Sprint: How to Solve Big Problems and Test New Ideas in Just Five Days
Jake Knapp, John Zeratsky, Braden Kowitz
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“Sprint offers a transformative formula for testing ideas that works whether you’re at a startup or a large organization. Within five days, you’ll move from idea to prototype to decision, saving you and your team countless hours and countless dollars. A must read for entrepreneurs of all stripes.” —Eric Ries, author of The Lean Startup
From three partners at Google Ventures, a unique five-day process for solving tough problems, proven at more than a hundred companies.
Entrepreneurs and leaders face big questions every day: What’s the most important place to focus your effort, and how do you start? What will your idea look like in real life? How many meetings and discussions does it take before you can be sure you have the right solution?
Now there’s a surefire way to answer these important questions: the sprint. Designer Jake Knapp created the five-day process at Google, where sprints were used on everything from Google Search to Google X. He joined Braden Kowitz and John Zeratsky at Google Ventures, and together they have completed more than a hundred sprints with companies in mobile, e-commerce, healthcare, finance, and more.
A practical guide to answering critical business questions, Sprint is a book for teams of any size, from small startups to Fortune 100s, from teachers to nonprofits. It’s for anyone with a big opportunity, problem, or idea who needs to get answers today.
that not everyone knows about. In our sprints with startups, we have an unfair advantage: We’re outsiders who don’t know anything, so our dumb questions are genuine. In your sprint, you’ll have to act like an outsider. 4. Take care of the humans As Facilitator, you’re not only running the sprint—you’ve got to keep your sprint team focused and energized. Here are some of our tricks: Take frequent breaks Breaks are important. We like to take a ten-minute break every sixty to ninety minutes,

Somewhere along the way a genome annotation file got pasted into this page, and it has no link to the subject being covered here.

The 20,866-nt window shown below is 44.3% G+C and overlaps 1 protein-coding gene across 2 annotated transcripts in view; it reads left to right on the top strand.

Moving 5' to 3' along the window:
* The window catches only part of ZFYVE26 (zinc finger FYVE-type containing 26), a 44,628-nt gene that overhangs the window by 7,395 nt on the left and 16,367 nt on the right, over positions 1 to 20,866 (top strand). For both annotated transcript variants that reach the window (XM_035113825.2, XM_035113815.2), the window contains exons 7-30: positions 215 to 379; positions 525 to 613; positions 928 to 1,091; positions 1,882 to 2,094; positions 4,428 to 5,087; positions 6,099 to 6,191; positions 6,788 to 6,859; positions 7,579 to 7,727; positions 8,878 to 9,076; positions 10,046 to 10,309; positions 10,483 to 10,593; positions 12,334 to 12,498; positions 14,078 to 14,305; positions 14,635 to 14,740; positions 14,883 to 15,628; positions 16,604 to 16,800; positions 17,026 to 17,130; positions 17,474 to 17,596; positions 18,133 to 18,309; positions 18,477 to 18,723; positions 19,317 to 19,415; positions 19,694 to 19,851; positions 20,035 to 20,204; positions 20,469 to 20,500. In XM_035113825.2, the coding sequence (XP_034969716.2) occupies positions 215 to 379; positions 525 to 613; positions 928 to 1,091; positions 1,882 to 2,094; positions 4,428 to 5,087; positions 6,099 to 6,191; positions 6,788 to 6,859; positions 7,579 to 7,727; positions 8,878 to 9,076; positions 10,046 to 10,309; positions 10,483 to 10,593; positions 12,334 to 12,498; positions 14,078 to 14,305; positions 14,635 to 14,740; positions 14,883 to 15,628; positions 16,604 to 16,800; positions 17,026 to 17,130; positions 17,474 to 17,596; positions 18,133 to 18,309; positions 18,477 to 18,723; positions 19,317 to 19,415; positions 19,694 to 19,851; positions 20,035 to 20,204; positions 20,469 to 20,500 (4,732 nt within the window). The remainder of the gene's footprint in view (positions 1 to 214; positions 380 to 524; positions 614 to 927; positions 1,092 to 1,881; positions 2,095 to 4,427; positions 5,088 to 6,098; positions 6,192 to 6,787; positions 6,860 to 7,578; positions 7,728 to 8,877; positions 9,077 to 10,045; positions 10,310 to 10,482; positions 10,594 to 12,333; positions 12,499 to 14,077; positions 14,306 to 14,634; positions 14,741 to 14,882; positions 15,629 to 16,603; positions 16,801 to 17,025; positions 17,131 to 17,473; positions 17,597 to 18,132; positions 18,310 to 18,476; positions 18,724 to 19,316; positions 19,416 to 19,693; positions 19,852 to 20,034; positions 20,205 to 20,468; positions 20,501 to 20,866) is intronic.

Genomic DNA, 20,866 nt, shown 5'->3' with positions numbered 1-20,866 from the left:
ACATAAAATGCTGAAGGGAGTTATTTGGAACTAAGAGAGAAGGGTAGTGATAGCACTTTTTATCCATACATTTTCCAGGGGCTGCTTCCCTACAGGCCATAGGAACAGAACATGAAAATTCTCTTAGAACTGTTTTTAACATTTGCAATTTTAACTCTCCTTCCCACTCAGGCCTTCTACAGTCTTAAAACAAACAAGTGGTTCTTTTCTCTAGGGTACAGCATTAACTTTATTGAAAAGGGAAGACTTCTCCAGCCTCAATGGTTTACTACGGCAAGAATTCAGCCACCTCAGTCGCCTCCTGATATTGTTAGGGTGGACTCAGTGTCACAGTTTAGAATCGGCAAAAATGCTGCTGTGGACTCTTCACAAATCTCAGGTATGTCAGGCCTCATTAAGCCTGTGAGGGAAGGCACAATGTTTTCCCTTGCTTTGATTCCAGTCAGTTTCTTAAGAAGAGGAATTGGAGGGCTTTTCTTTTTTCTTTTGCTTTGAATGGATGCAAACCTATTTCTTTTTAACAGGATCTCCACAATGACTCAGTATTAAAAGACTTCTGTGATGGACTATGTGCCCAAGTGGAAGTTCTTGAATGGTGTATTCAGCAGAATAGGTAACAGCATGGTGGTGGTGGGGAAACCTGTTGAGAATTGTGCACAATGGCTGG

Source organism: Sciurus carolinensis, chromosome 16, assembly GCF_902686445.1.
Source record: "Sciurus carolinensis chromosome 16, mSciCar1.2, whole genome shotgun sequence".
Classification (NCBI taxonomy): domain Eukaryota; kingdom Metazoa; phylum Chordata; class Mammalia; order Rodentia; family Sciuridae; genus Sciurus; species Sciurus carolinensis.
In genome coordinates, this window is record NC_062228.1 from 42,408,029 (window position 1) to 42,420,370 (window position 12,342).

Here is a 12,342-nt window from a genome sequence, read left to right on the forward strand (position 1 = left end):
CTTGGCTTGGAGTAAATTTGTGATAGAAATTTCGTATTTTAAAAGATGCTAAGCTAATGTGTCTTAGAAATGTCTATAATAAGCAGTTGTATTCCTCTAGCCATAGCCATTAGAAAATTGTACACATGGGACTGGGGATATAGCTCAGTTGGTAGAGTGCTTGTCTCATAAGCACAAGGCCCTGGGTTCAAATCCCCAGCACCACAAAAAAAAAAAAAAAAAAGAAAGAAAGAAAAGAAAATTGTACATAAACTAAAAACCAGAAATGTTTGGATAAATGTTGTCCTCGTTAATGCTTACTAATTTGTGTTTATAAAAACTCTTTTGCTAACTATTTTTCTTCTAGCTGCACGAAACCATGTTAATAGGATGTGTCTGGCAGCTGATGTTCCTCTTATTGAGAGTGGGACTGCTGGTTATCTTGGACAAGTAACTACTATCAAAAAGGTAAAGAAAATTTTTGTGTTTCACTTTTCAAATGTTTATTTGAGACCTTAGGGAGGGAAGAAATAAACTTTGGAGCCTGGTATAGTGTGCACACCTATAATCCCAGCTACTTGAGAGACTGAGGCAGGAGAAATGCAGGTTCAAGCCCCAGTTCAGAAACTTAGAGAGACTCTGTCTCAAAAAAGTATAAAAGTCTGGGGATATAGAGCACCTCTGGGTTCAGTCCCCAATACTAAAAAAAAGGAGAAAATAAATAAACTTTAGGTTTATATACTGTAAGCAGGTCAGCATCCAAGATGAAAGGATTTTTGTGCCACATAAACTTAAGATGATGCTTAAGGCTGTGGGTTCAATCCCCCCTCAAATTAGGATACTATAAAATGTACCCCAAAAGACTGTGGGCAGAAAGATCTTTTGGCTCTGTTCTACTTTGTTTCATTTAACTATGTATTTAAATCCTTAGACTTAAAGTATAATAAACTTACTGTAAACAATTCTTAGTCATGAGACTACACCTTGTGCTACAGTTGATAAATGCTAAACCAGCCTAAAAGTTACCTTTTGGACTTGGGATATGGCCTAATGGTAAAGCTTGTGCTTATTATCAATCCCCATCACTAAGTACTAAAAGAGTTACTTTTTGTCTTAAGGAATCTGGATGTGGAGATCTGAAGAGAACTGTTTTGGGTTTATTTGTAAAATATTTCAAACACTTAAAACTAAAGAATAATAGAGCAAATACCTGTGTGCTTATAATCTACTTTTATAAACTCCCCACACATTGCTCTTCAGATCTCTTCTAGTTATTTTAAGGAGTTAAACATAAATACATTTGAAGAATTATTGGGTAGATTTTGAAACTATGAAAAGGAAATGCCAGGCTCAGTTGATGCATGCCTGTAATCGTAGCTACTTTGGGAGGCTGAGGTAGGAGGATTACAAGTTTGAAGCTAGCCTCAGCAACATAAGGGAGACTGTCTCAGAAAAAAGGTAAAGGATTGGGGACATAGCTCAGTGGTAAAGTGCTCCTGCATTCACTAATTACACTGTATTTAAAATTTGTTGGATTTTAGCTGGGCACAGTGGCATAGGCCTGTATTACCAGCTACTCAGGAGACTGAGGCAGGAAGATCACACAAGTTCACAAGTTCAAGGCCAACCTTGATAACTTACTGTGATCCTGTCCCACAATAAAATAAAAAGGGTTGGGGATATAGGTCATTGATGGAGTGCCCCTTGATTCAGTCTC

the narrowing of sketches you’ll find on Wednesday). But you’ll have to handle some smaller decisions on your own. Slow decisions sap energy and threaten the timeline of the sprint. Don’t let the group dissolve into unproductive debates that aren’t moving you toward a decision. When a decision is slow or not obvious, it’s your job as Facilitator to call on the Decider. She should make the decision so the team can keep moving. Tuesday On Monday, you and your team defined the challenge
solutions. But there will be no brainstorming; no shouting over one another; no deferring judgment so wacky ideas can flourish. Instead, you’ll work individually, take your time, and sketch. Even though we’re total tech nerds, we’re believers in the importance of starting on paper. It’s a great equalizer. Everyone can write words, draw boxes, and express his or her ideas with the same clarity. If you can’t draw (or rather, if you think you can’t draw), don’t freak out. Plenty of people worry
builds this tomorrow can decide that detail.” And then move on. The Decider decides. Storyboarding is difficult because you already spent a lot of your limited decision-making energy in the morning. To make it easier, continue to rely on the Decider. In the Slack sprint, Braden was the “artist” drawing the storyboard, but Merci made the decisions. It was extra work for her, but it kept us fast and opinionated. You won’t be able to fit in every good idea and still have a storyboard that makes
Early lunch 12:30 p.m. Interview #3 1:30 Break 2:00 Interview #4 3:00 Break 3:30 Interview #5 4:30 Debrief This condensed schedule allows the whole team to watch the interviews together, and analyze them firsthand. This means no waiting for results, and no second-guessing the interpretation. One-on-one interviews are a remarkable shortcut. They allow you to test a façade of your product, long before you’ve built the real thing—and fallen in love with it. They deliver